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Staying Active with Heart Disease Understand How Medications Influence Expectations

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Since 1950, heart disease has been the number one killer of both men and women in America. Making no distinction between income, race, or gender, heart disease is the result of plaque building up in the arteries, making it difficult for blood to flow from the heart to the rest of the body. Doctors offer many suggestions in the way of coping with heart disease, and the CDC recommends that adults between 18 and 64 years of age workout at least 2.5 hours twice per week. In addition, doctors maintain that prescription over the counter medicine has a strong influence over how survivors maintain a workout schedule. This interaction is critically important when it comes to managing heart disease.

Managing Heart Disease Safely

Maintaining a medication and activity schedule is how many people are managing this incurable disease. Taking medication regularly proves to be much less difficult, but getting on an exercise schedule has been helpful for chronic sufferers of heart disease. Some of the ways people can make gradual change are:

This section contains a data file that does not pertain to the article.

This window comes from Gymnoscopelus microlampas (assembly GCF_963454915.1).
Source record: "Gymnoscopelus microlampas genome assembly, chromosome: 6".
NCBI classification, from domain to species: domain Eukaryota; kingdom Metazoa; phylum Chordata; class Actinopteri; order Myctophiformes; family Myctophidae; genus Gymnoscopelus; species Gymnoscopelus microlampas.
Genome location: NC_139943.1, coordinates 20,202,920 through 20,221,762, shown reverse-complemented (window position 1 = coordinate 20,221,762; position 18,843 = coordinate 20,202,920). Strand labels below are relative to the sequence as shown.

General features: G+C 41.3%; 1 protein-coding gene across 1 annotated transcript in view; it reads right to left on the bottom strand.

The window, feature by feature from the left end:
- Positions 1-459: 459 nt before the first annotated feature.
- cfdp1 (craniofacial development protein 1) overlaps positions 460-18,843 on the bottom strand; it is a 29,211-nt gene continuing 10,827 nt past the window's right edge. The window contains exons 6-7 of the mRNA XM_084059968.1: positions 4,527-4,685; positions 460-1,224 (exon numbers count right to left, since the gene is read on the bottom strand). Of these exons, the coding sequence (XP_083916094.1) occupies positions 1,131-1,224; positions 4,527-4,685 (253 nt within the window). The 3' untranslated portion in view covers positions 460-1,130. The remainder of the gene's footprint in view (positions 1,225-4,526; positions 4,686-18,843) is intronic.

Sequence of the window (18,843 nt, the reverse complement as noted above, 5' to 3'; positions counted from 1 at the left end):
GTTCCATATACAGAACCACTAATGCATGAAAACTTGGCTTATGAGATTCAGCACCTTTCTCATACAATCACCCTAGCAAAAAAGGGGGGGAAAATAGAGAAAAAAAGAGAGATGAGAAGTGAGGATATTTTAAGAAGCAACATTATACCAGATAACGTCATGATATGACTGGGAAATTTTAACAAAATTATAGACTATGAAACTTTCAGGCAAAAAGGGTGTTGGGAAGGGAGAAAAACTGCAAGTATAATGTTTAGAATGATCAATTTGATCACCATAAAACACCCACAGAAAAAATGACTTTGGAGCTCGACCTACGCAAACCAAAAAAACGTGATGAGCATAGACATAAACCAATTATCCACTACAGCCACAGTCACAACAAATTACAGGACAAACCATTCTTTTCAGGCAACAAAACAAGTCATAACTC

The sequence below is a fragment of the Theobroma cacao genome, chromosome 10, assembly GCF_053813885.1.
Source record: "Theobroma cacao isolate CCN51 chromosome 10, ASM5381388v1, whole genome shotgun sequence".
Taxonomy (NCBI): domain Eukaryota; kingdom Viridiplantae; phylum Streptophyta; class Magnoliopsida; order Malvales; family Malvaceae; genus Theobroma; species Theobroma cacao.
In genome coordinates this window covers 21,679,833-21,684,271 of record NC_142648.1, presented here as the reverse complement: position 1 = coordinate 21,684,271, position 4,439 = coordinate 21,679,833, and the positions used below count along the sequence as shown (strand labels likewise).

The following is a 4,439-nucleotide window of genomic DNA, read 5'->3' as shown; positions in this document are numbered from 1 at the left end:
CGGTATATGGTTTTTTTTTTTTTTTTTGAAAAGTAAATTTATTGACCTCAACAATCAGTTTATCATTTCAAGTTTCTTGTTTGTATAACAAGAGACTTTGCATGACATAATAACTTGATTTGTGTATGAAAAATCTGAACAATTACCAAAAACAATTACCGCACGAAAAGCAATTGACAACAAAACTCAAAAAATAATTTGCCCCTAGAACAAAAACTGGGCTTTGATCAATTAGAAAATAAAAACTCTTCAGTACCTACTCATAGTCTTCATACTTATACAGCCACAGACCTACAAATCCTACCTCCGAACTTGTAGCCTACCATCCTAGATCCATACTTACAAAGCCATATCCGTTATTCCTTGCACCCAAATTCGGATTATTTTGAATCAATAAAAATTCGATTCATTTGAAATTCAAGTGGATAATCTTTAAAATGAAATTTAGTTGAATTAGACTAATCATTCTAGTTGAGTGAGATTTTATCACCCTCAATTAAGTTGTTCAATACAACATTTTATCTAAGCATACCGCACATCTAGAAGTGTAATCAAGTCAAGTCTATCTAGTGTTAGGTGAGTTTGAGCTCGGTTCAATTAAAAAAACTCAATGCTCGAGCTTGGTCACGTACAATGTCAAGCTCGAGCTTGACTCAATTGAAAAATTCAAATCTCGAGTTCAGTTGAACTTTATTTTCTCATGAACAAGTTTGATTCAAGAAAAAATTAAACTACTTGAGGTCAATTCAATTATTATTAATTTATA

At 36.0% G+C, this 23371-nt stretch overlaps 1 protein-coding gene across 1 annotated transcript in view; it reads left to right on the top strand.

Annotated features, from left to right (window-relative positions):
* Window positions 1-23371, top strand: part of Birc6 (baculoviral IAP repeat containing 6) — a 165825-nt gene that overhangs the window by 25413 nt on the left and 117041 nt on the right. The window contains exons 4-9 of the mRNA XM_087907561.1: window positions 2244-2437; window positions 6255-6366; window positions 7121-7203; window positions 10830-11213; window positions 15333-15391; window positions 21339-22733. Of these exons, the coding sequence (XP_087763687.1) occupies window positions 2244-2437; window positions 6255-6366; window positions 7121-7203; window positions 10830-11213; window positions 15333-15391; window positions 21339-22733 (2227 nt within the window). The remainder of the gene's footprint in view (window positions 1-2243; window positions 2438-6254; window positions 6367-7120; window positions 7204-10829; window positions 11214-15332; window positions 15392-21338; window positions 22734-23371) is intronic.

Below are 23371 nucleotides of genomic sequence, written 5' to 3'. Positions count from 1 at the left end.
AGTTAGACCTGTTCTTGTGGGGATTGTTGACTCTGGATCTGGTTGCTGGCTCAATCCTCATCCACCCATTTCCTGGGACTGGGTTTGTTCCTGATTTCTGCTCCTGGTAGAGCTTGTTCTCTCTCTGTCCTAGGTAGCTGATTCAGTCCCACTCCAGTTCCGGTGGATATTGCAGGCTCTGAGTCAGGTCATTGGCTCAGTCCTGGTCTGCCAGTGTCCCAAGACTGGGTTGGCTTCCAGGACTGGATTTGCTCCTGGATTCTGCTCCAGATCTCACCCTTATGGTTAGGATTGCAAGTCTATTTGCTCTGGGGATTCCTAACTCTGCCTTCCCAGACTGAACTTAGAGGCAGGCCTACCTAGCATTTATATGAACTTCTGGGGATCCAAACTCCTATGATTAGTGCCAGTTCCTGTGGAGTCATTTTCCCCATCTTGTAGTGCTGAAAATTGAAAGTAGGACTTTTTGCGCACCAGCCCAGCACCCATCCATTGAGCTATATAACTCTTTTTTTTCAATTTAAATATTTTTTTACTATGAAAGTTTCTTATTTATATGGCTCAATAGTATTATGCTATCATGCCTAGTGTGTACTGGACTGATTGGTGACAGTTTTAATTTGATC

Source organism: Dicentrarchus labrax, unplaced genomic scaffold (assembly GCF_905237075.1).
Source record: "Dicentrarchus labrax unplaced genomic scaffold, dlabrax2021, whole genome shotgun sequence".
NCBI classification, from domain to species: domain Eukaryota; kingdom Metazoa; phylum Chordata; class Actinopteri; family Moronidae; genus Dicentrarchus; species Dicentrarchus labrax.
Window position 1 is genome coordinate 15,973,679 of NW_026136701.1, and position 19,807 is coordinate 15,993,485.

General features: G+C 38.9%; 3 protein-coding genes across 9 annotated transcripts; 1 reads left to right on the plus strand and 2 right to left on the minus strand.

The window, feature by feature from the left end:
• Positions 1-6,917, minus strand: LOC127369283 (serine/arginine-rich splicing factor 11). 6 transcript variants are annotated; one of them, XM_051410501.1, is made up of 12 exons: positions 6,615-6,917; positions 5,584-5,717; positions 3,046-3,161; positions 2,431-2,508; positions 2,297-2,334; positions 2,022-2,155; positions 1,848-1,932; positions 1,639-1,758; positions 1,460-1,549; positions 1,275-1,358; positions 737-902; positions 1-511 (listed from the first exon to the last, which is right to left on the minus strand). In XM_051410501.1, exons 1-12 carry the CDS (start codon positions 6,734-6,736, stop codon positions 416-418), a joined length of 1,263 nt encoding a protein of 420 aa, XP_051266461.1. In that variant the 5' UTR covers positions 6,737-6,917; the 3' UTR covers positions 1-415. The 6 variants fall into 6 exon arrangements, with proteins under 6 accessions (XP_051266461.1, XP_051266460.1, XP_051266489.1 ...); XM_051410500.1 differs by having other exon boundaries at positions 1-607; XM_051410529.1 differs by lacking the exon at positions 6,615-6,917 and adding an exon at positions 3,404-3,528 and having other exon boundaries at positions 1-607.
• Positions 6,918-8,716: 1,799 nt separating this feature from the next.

• Create a detailed plan of action with meal planning and workout schedule. This plan can be daily, weekly, or monthly.
  • Make gradual changes to your lifestyle. Don’t rush to switch everything up in a day- quit smoking before you get on a workout plan. Eliminate red meat before transitioning to a more plant-based diet.
  • Prepare to start your plan over. Inevitably, you will miss workout days, but remain persistent. Slowly re-transition back into your schedule.

Developing good habits are the precursor to long-term lifestyle changes that help with the management of heart disease. Confer with your doctor to find out what activities and diets are right for you.

Understanding Your Over the Counter Medicine

Pharmacies will fill your prescription and tell you everything about your prescription itself, but only your doctor knows how your medication might affect your body’s reaction to activities. Some medications may make you nauseous, irritable, or tired, so it’s important to take your schedule on one day at a time.

  • Start slow. Some over the counter medicine can make you feel drained before you even think about working out. Take your schedule one day at a time.
  • Avoid extreme weather. If it’s too cold, hot, or humid, it’s better to get active indoors. Your medication can make you feel hotter or colder than it actually is, so stay safe in heavy weather.
  • Don’t exercise if your temperature is high. Fever is a side effect of certain medication, and exerting yourself could make it rise.

In the midst of prescriptions, doctor’s appointments, pharmacy visits, and managing heart disease, you stand a survivor of a disease that affects millions of people every year. Share your story with close friends and family and keep a strong support group near. It’s a commitment to wellness and strength that will motivate you and others around you who are affected by heart disease as well.

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